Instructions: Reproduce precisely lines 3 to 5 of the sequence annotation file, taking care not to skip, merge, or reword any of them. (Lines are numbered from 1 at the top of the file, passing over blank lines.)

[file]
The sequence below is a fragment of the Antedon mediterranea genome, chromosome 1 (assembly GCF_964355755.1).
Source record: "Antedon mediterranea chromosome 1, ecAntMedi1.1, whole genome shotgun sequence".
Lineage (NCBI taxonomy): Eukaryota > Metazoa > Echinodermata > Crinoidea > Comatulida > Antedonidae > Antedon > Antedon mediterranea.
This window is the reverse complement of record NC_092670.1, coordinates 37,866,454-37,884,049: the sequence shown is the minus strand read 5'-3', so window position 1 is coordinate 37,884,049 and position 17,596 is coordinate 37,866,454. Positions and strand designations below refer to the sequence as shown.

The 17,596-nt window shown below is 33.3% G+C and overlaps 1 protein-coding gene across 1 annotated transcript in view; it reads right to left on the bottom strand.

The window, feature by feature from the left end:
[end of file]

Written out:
Lineage (NCBI taxonomy): Eukaryota > Metazoa > Echinodermata > Crinoidea > Comatulida > Antedonidae > Antedon > Antedon mediterranea.
This window is the reverse complement of record NC_092670.1, coordinates 37,866,454-37,884,049: the sequence shown is the minus strand read 5'-3', so window position 1 is coordinate 37,884,049 and position 17,596 is coordinate 37,866,454. Positions and strand designations below refer to the sequence as shown.

The 17,596-nt window shown below is 33.3% G+C and overlaps 1 protein-coding gene across 1 annotated transcript in view; it reads right to left on the bottom strand.